The Cleveland Browns are once again set up in the NFL draft with a bunch of picks this year, and a bunch more next year. But are they set up for failure again?
ESPN’s Adam Schefter had back-to-back reports Tuesday night that were eye-openers as the Browns prepare to make the first pick in the 2017 NFL draft, followed by many more:
Just had an NFL exec tell me, "Don't be surprised if Myles Garrett isn't the No. 1 pick." Exec convinced a QB is in discussion at No. 1.
— Adam Schefter (@AdamSchefter) April 12, 2017
Cleveland has not made up its mind at No. 1, per source. Split opinions. Some like Myles Garrett, some like Mitchell Trubisky. We will see.
— Adam Schefter (@AdamSchefter) April 12, 2017
Those tweets were about seven minutes apart. Just enough time — we suspect — for someone in the Browns organization (they all follow Schefter) to read it, text him some context and for Schefter to tweet out the follow-up.
And so it cast one of two possible views of the Browns: Either they’re trying to trade the top pick or they’re a team that’s in true gridlock almost two weeks prior to the draft. There’s a lot to unpack here to try to figure out which it might be.
First, let’s start with what Browns head coach Hue Jackson said at the NFL owners meetings. Flat out he said the Browns were not trading the first pick. Jackson said the Browns would do “anything and everything” to add a quality quarterback to the roster — anything and everything short of dealing No. 1, that is. Let’s work under the assumption that’s true — for the moment.
If so, they’re at true loggerheads over Myles Garrett and Mitchell Trubisky, Shutdown Corner’s No. 16 overall prospect in the draft. (We have yet to roll out the Garrett draft profile, but here’s a teaser: He’s ranked first overall.)
Although it’s probably not a great sign they’re split on this by this point, there is a solution: Draft both. They easily can pull it off. The San Francisco 49ers certainly want to move down from the No. 2 overall pick and might be willing to go all the way to No. 12, the Browns’ next selection, if there’s enough else in return. The 49ers are building back up from scratch and they don’t appear to love the offerings at 2.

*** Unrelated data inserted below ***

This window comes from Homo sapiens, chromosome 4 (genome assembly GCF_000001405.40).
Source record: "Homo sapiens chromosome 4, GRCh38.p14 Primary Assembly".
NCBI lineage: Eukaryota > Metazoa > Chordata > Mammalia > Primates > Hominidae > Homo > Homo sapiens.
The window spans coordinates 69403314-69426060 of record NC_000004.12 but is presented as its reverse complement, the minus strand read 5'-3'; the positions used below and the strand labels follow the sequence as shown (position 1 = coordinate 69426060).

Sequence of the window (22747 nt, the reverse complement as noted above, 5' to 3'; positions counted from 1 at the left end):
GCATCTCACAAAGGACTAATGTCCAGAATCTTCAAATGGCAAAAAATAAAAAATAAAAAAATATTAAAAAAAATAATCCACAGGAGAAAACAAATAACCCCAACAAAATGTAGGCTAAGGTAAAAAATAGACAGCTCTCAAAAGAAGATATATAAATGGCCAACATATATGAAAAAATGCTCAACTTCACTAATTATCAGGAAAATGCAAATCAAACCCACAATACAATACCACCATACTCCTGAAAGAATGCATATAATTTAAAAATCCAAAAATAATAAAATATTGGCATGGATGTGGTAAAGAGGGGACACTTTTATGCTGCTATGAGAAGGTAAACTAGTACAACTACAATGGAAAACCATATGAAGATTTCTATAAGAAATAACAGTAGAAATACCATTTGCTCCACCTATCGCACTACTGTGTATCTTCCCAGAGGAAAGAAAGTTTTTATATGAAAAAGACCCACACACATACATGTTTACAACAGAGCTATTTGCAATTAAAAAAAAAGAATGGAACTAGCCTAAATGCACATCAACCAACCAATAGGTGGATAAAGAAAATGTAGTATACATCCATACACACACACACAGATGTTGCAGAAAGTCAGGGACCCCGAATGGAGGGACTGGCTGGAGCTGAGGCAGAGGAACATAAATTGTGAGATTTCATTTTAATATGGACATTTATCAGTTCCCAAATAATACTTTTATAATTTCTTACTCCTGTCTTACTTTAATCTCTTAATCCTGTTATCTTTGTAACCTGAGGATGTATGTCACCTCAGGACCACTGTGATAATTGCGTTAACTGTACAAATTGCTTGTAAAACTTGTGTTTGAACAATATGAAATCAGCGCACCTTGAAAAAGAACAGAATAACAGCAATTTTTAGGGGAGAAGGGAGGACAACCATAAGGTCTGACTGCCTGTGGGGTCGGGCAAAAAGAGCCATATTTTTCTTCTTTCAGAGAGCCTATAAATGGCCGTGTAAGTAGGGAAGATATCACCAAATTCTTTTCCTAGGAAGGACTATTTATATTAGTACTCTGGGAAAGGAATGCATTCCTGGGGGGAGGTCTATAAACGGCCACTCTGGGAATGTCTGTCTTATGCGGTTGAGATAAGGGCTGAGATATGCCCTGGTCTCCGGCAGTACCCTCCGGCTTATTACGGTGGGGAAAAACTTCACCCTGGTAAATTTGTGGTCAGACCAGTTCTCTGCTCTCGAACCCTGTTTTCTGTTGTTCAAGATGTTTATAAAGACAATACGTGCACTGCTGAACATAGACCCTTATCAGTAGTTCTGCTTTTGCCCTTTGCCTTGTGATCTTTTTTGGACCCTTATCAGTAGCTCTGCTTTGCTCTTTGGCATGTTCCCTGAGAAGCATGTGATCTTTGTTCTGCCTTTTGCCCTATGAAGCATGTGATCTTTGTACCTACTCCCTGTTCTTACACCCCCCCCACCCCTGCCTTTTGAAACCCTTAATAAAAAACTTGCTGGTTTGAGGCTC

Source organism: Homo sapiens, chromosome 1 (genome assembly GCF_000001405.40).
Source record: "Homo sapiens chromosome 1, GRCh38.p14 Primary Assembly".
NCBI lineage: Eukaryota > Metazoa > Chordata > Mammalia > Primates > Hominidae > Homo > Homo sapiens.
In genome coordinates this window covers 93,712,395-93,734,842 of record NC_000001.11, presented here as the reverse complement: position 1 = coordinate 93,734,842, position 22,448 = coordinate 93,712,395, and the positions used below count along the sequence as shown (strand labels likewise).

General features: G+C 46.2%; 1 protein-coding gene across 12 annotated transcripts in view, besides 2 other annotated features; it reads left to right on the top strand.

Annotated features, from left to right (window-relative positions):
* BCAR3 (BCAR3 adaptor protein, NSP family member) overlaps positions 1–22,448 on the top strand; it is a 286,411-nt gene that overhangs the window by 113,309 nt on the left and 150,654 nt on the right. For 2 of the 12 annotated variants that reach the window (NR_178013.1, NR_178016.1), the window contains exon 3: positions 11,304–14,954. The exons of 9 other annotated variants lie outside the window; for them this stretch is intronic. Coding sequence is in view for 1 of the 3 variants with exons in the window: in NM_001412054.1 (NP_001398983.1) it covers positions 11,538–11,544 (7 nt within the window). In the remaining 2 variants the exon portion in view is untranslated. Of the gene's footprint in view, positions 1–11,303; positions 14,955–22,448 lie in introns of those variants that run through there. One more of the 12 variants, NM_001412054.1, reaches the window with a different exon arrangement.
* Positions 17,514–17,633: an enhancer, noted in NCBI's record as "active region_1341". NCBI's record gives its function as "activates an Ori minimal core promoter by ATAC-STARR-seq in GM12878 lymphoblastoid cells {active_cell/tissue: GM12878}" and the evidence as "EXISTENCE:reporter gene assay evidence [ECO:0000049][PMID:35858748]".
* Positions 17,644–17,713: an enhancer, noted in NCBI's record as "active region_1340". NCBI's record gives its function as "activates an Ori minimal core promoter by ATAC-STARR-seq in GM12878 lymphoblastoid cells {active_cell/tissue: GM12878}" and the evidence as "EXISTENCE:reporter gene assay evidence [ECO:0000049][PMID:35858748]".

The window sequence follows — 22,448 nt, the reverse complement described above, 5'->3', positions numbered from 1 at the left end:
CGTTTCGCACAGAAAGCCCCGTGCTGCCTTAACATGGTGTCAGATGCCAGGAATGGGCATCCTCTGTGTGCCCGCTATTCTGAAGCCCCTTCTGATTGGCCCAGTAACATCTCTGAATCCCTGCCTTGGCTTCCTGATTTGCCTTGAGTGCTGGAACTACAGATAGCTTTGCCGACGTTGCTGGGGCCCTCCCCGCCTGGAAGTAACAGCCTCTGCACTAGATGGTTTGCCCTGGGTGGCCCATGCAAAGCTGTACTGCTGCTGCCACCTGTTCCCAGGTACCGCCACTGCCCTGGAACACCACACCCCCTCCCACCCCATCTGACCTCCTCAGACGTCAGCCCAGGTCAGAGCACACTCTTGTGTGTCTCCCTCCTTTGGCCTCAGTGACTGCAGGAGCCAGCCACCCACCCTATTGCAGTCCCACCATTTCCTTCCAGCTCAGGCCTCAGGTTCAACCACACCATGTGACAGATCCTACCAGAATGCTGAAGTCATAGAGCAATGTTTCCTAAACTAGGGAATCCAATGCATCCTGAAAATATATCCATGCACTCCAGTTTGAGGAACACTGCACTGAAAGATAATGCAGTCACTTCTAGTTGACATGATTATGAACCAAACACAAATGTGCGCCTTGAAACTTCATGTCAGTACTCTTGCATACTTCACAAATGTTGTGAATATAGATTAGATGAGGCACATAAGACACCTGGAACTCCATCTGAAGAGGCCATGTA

Maybe there’s another team — the Tennessee Titans at 5, perhaps — who might want to deal. The Titans and Browns got together on a trade on Draft Day last year involving the 8th and 16th picks, respectively, and this might require a similar return on a 5-to-12 deal.
The Browns have the picks. They own five of the first 65 picks this year, plus six more on Day 3. They also have a whopping 11 picks in 2018 — extra selections in Round 2 (three total second-rounders), Round 4 and Round 6. What in the heck are they waiting for, a rainy day? Use the picks to move up if you have people believing so strongly in both Garrett and Trubisky.
The Browns can’t afford to pass on another top quarterback, and their defense is still a hot mess. They were one of the youngest teams in the league last season, at one point with more than 20 rookies and second-year players on the 53-man roster. Do they really want to get even younger with all those picks? Trading a few of them won’t hurt.
If the Browns don’t show some kind of promise next year, it could be another nuclear franchise shift and both Jackson and the front office could be toast. Yes, environmentalists will tell you that forest fires actually are good things — but not every two or three years. At some point, you have to let the damned thing grow. Why not give it a little fertilizer, yeah?
But that leads us back to Jackson. Are he and the front office — the quite unorthodox one, we’ll remind you — in lockstep? As Bill Belichick and other successful coaches and leaders have said in the past, you don’t (and shouldn’t) have to agree on every key decision. There should be healthy debate, and filling a team with “yes men” is a big no-no. But do Jackson and the Sashi Brown/Paul DePodesta front office share a vision?
Jackson has said very strongly, without actually saying it, that he believes Garrett is worth the top pick. So we know where he stands. It would appear that this analytics-steeped group running the scouting department might be the ones that disagree, or at least that they don’t believe landing their quarterback of choice is possible at 12 or that trading up would be worth it.
There was a subtle moment at the 2017 NFL scouting combine that raised our eyebrows slightly and made us feel like the old-school Jackson and the new-school front office might not be very much in lockstep on what they seek in players. Asked about Trubisky measuring in taller than 6-foot-2, Jackson — who often is pretty guarded in front of the media — offered this interesting nugget: “I think that’s great. It’s good that he’s over 6-2. We all have a profile for what we like a quarterback to be, and I think you kind of work through that. I like a guy that’s a little taller, and he is over 6-2 so that’s great for him.”
So it’s very likely then that Jackson was not completely on board with the third-round selection of USC’s Cody Kessler, who measured in a shade taller than 6-1. In the grand scheme, does 3/4 of an inch suggest there’s an expansive divide between Jackson and the front office philosophically. No, but it does indicate they favor different things.
That’s a tricky thing to navigate, and the Browns’ growing pains have been obvious over the past year and some change. They now have the next two weeks to find a solution everyone can live with. April 27-29 will be an absolutely crucial year for setting the course of the franchise that has been adrift for most of the past three decades. Figure it out now or risk being lost at sea for another five years or more.
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